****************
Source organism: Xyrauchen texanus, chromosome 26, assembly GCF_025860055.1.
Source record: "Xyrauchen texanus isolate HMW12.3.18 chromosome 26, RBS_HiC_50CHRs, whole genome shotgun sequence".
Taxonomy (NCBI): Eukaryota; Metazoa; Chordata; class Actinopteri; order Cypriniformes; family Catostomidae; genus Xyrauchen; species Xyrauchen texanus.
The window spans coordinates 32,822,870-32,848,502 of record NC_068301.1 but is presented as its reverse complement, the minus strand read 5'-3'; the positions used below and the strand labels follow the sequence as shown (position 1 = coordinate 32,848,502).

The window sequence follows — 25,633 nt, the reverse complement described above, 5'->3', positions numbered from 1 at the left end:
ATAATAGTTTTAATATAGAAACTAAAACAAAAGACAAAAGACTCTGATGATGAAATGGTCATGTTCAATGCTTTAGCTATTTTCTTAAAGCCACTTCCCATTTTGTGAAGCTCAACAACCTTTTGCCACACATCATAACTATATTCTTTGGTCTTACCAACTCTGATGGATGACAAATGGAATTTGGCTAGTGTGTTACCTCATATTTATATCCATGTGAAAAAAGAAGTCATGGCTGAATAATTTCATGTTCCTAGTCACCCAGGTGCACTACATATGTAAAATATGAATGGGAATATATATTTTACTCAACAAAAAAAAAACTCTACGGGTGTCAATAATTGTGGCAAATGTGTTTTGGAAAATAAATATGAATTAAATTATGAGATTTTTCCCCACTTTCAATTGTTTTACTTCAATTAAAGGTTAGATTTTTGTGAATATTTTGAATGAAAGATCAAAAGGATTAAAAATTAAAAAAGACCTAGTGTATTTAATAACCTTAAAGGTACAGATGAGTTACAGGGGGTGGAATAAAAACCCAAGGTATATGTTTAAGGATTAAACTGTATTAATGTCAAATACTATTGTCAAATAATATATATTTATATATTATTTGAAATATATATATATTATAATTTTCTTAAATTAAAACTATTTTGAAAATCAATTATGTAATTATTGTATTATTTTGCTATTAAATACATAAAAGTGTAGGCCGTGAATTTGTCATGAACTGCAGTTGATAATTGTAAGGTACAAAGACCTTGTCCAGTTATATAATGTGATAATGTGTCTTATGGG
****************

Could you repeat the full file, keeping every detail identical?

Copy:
Source organism: Xyrauchen texanus, chromosome 26, assembly GCF_025860055.1.
Source record: "Xyrauchen texanus isolate HMW12.3.18 chromosome 26, RBS_HiC_50CHRs, whole genome shotgun sequence".
Taxonomy (NCBI): Eukaryota; Metazoa; Chordata; class Actinopteri; order Cypriniformes; family Catostomidae; genus Xyrauchen; species Xyrauchen texanus.
The window spans coordinates 32,822,870-32,848,502 of record NC_068301.1 but is presented as its reverse complement, the minus strand read 5'-3'; the positions used below and the strand labels follow the sequence as shown (position 1 = coordinate 32,848,502).

The window sequence follows — 25,633 nt, the reverse complement described above, 5'->3', positions numbered from 1 at the left end:
ATAATAGTTTTAATATAGAAACTAAAACAAAAGACAAAAGACTCTGATGATGAAATGGTCATGTTCAATGCTTTAGCTATTTTCTTAAAGCCACTTCCCATTTTGTGAAGCTCAACAACCTTTTGCCACACATCATAACTATATTCTTTGGTCTTACCAACTCTGATGGATGACAAATGGAATTTGGCTAGTGTGTTACCTCATATTTATATCCATGTGAAAAAAGAAGTCATGGCTGAATAATTTCATGTTCCTAGTCACCCAGGTGCACTACATATGTAAAATATGAATGGGAATATATATTTTACTCAACAAAAAAAAAACTCTACGGGTGTCAATAATTGTGGCAAATGTGTTTTGGAAAATAAATATGAATTAAATTATGAGATTTTTCCCCACTTTCAATTGTTTTACTTCAATTAAAGGTTAGATTTTTGTGAATATTTTGAATGAAAGATCAAAAGGATTAAAAATTAAAAAAGACCTAGTGTATTTAATAACCTTAAAGGTACAGATGAGTTACAGGGGGTGGAATAAAAACCCAAGGTATATGTTTAAGGATTAAACTGTATTAATGTCAAATACTATTGTCAAATAATATATATTTATATATTATTTGAAATATATATATATTATAATTTTCTTAAATTAAAACTATTTTGAAAATCAATTATGTAATTATTGTATTATTTTGCTATTAAATACATAAAAGTGTAGGCCGTGAATTTGTCATGAACTGCAGTTGATAATTGTAAGGTACAAAGACCTTGTCCAGTTATATAATGTGATAATGTGTCTTATGGG